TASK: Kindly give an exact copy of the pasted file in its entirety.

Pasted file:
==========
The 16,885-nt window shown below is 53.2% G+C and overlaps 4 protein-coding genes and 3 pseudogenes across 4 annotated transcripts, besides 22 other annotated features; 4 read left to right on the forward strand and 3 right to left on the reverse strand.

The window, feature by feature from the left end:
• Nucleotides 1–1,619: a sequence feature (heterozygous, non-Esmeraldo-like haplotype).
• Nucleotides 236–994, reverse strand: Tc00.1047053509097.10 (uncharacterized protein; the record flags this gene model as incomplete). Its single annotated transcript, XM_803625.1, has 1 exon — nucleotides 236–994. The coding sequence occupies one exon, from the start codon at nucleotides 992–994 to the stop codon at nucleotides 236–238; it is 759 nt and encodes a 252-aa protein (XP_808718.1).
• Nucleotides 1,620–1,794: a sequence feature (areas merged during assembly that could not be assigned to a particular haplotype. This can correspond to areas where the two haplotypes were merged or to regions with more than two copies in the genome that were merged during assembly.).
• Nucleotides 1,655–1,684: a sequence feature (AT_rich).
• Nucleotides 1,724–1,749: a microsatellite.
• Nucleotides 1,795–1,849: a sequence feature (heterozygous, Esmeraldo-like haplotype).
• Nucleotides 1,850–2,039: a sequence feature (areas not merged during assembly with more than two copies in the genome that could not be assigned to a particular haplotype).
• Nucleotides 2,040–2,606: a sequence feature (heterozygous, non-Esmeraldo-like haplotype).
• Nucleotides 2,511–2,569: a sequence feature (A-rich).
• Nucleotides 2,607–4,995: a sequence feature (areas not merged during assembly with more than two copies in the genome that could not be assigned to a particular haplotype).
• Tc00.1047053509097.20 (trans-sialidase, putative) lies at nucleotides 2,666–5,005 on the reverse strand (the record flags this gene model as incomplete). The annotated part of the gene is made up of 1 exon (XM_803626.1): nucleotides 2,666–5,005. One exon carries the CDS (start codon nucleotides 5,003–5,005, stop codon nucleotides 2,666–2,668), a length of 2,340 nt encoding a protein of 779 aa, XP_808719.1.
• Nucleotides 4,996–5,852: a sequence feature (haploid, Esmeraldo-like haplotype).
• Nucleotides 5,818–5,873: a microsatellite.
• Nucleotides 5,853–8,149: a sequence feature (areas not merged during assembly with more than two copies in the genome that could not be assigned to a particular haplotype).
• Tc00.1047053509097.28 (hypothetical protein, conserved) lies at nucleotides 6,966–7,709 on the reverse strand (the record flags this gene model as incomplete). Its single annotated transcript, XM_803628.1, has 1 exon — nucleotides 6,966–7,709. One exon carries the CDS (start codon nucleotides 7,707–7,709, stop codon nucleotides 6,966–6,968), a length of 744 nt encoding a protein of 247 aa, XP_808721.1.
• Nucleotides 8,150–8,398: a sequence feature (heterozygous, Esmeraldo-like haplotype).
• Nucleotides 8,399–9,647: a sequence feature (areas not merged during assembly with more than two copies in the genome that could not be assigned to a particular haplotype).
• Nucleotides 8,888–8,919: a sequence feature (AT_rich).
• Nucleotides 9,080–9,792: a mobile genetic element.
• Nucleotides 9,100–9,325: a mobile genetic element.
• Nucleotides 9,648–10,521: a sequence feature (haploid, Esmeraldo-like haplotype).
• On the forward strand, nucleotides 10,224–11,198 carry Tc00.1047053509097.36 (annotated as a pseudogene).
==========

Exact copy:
The 16,885-nt window shown below is 53.2% G+C and overlaps 4 protein-coding genes and 3 pseudogenes across 4 annotated transcripts, besides 22 other annotated features; 4 read left to right on the forward strand and 3 right to left on the reverse strand.

The window, feature by feature from the left end:
• Nucleotides 1–1,619: a sequence feature (heterozygous, non-Esmeraldo-like haplotype).
• Nucleotides 236–994, reverse strand: Tc00.1047053509097.10 (uncharacterized protein; the record flags this gene model as incomplete). Its single annotated transcript, XM_803625.1, has 1 exon — nucleotides 236–994. The coding sequence occupies one exon, from the start codon at nucleotides 992–994 to the stop codon at nucleotides 236–238; it is 759 nt and encodes a 252-aa protein (XP_808718.1).
• Nucleotides 1,620–1,794: a sequence feature (areas merged during assembly that could not be assigned to a particular haplotype. This can correspond to areas where the two haplotypes were merged or to regions with more than two copies in the genome that were merged during assembly.).
• Nucleotides 1,655–1,684: a sequence feature (AT_rich).
• Nucleotides 1,724–1,749: a microsatellite.
• Nucleotides 1,795–1,849: a sequence feature (heterozygous, Esmeraldo-like haplotype).
• Nucleotides 1,850–2,039: a sequence feature (areas not merged during assembly with more than two copies in the genome that could not be assigned to a particular haplotype).
• Nucleotides 2,040–2,606: a sequence feature (heterozygous, non-Esmeraldo-like haplotype).
• Nucleotides 2,511–2,569: a sequence feature (A-rich).
• Nucleotides 2,607–4,995: a sequence feature (areas not merged during assembly with more than two copies in the genome that could not be assigned to a particular haplotype).
• Tc00.1047053509097.20 (trans-sialidase, putative) lies at nucleotides 2,666–5,005 on the reverse strand (the record flags this gene model as incomplete). The annotated part of the gene is made up of 1 exon (XM_803626.1): nucleotides 2,666–5,005. One exon carries the CDS (start codon nucleotides 5,003–5,005, stop codon nucleotides 2,666–2,668), a length of 2,340 nt encoding a protein of 779 aa, XP_808719.1.
• Nucleotides 4,996–5,852: a sequence feature (haploid, Esmeraldo-like haplotype).
• Nucleotides 5,818–5,873: a microsatellite.
• Nucleotides 5,853–8,149: a sequence feature (areas not merged during assembly with more than two copies in the genome that could not be assigned to a particular haplotype).
• Tc00.1047053509097.28 (hypothetical protein, conserved) lies at nucleotides 6,966–7,709 on the reverse strand (the record flags this gene model as incomplete). Its single annotated transcript, XM_803628.1, has 1 exon — nucleotides 6,966–7,709. One exon carries the CDS (start codon nucleotides 7,707–7,709, stop codon nucleotides 6,966–6,968), a length of 744 nt encoding a protein of 247 aa, XP_808721.1.
• Nucleotides 8,150–8,398: a sequence feature (heterozygous, Esmeraldo-like haplotype).
• Nucleotides 8,399–9,647: a sequence feature (areas not merged during assembly with more than two copies in the genome that could not be assigned to a particular haplotype).
• Nucleotides 8,888–8,919: a sequence feature (AT_rich).
• Nucleotides 9,080–9,792: a mobile genetic element.
• Nucleotides 9,100–9,325: a mobile genetic element.
• Nucleotides 9,648–10,521: a sequence feature (haploid, Esmeraldo-like haplotype).
• On the forward strand, nucleotides 10,224–11,198 carry Tc00.1047053509097.36 (annotated as a pseudogene).